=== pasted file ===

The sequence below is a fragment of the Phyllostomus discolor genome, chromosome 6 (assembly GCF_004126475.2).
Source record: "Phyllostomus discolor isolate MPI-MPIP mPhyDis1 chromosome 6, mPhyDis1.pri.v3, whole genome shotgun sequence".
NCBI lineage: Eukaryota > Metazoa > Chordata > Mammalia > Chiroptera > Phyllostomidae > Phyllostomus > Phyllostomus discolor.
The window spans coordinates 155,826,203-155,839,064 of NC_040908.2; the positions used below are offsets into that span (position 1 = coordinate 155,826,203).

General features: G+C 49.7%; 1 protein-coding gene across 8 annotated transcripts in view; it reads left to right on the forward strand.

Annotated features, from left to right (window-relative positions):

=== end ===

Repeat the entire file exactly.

The sequence below is a fragment of the Phyllostomus discolor genome, chromosome 6 (assembly GCF_004126475.2).
Source record: "Phyllostomus discolor isolate MPI-MPIP mPhyDis1 chromosome 6, mPhyDis1.pri.v3, whole genome shotgun sequence".
NCBI lineage: Eukaryota > Metazoa > Chordata > Mammalia > Chiroptera > Phyllostomidae > Phyllostomus > Phyllostomus discolor.
The window spans coordinates 155,826,203-155,839,064 of NC_040908.2; the positions used below are offsets into that span (position 1 = coordinate 155,826,203).

General features: G+C 49.7%; 1 protein-coding gene across 8 annotated transcripts in view; it reads left to right on the forward strand.

Annotated features, from left to right (window-relative positions):